CONSIDERABLE ANGST has been expressed by those of a sensitive disposition at the recent eruption of irrationality in Sydney. “How can people be so reckless and uncaring?” They cry. “How can people be so ignorant?” They Add. “It’s as though they live on another planet!” They surmise. And, they’re right – a great many of those Covid-19 deniers and anti-vaxxers do come across as aliens. When was the last time you saw anyone punch a policeman’s horse on the nose?
So, it’s forgivable, this angst. And the questions it prompts among the sensitive and susceptible do deserve some answers.
At the core of all the Covid craziness lies a disconcerting absence of trust. There is a surprisingly large number of people out there who simply do not trust the authorities. Should we be surprised, though? After all, there are a whole host of very good reasons why some citizens might refuse to believe anything the Powers-That-Be tell them.
Consider the victims of the Catholic clergy: the boys and girls whose lives were scarred forever by the abuse they suffered at the hands of people trusted by pretty much the whole community. Those who found the courage to report the abuse were all-too-often told that they were wicked liars: that it never happened. Nor were these egregious breaches of trust confined to the Church. Evidence presented to the Royal Commission of Inquiry into Abuse in Care suggests that the State, too, has a lot to answer for.
How are we supposed to offer a rational explanation for the fact that the leading physician at a state health facility deliberately tortured children by running electrical current through their bodies? How are we to account for the fact that a great many people knew that this was happening, and yet did nothing? Or, the way Crown Law frustrated the efforts of the victims of state abuse to receive justice – for decades?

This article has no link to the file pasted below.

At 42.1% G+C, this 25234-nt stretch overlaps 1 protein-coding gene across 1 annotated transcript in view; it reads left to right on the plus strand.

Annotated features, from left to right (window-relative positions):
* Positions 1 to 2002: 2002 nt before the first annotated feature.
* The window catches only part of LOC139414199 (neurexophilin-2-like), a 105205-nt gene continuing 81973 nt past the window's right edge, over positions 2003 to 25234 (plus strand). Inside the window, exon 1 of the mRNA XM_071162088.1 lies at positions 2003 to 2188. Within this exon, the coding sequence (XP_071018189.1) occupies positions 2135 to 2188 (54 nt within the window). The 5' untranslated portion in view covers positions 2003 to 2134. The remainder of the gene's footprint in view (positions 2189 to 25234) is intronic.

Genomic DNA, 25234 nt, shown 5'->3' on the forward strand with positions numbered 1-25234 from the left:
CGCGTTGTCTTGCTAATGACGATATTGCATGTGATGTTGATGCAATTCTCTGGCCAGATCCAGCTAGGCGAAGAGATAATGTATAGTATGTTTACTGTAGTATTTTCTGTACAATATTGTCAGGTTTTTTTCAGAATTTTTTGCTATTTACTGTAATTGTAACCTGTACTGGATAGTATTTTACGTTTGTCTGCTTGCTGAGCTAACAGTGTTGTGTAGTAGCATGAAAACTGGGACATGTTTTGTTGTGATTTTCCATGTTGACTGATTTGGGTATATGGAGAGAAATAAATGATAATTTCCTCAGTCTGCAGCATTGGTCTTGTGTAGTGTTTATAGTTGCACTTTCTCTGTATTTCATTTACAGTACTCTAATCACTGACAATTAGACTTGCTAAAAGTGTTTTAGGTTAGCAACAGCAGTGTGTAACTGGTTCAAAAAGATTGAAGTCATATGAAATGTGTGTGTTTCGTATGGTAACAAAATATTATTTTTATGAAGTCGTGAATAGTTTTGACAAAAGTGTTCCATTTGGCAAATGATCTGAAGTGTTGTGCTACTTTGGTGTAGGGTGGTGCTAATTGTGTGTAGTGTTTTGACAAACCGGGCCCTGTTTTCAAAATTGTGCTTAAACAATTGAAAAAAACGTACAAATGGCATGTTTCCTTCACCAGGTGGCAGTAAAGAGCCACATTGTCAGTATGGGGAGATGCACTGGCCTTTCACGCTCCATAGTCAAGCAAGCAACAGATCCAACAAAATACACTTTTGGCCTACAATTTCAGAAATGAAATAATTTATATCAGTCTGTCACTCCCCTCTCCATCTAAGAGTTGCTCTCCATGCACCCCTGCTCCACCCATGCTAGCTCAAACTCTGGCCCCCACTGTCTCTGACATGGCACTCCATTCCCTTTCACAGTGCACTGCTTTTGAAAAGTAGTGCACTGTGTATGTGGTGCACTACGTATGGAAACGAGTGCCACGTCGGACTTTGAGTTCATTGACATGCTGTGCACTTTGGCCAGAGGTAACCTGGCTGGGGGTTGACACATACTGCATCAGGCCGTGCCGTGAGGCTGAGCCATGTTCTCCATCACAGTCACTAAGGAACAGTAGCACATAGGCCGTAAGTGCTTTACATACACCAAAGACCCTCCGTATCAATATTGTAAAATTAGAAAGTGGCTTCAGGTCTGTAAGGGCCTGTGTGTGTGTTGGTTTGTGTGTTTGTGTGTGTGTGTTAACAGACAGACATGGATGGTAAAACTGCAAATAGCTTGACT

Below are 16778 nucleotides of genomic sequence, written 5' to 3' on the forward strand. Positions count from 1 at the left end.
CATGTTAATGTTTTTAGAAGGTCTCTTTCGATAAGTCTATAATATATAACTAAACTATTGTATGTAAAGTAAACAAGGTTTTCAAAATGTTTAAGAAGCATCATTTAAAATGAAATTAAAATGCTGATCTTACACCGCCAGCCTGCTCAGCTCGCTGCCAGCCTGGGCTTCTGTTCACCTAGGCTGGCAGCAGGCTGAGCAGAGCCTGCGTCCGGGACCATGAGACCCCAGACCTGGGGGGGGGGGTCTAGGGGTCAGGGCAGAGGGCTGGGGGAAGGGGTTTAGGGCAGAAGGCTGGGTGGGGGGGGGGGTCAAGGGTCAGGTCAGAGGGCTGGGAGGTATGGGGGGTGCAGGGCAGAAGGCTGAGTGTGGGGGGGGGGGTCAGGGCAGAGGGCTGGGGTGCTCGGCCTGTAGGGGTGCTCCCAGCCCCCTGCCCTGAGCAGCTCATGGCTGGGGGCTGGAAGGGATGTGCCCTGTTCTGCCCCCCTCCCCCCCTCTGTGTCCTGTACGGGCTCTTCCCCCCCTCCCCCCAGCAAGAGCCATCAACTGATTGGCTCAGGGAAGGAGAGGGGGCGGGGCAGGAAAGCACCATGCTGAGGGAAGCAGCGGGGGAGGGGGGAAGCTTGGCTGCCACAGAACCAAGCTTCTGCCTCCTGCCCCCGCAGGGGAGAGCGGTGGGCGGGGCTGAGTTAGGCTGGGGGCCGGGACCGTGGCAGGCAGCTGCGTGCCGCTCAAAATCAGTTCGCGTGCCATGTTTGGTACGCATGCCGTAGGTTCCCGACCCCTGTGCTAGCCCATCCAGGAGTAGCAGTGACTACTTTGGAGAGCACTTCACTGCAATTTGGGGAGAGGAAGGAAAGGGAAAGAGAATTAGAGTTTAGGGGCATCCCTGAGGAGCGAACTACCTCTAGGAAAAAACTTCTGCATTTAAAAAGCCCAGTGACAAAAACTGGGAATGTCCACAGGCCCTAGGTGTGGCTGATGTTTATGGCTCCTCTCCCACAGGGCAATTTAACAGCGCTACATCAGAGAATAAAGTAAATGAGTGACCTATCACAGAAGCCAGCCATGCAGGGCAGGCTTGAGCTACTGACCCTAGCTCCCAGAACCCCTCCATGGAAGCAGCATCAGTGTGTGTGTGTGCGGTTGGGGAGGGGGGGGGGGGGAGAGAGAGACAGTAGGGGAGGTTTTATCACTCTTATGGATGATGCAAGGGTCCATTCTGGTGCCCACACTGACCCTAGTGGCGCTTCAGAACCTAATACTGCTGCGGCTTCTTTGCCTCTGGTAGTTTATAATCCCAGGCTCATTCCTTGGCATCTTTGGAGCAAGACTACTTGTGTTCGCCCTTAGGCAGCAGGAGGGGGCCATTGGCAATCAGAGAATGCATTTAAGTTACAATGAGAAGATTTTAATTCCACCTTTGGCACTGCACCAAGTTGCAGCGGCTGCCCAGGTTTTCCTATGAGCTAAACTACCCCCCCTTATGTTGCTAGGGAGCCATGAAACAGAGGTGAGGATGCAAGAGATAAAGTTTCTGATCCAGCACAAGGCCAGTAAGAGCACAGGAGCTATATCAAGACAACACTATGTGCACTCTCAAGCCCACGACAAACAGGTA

Remember, these are just the examples of appalling institutional abuse that we know about. How many people out there exist in their own private hell of hidden injury, humiliation and derision? Victims of persons in authority who inflicted pain casually and continuously, confident that they would never be held to account. School principals, police officers, petty bureaucrats of all kinds: for how much hurt are they responsible? How many people have been damaged by official cruelty?
For those blessed with happy lives, trust is easy. For the unacknowledged victims of unacknowledged abuse, it’s a cruel joke.
And, what about all the lies? The Baby Boomer generation grew up to The Who’s prayer that “we don’t get fooled again”. After the publication of The Pentagon Papers, that voluminous catalogue of all the lies told to the American People by the American Government in relation to the war in Vietnam, surely only a fool would trust their political masters? After the release of Nixon’s White House Tapes, which proved that the US President was, indeed, “a crook”, a lack of trust in authority generally denoted someone who really did know “what’s goin’ on.”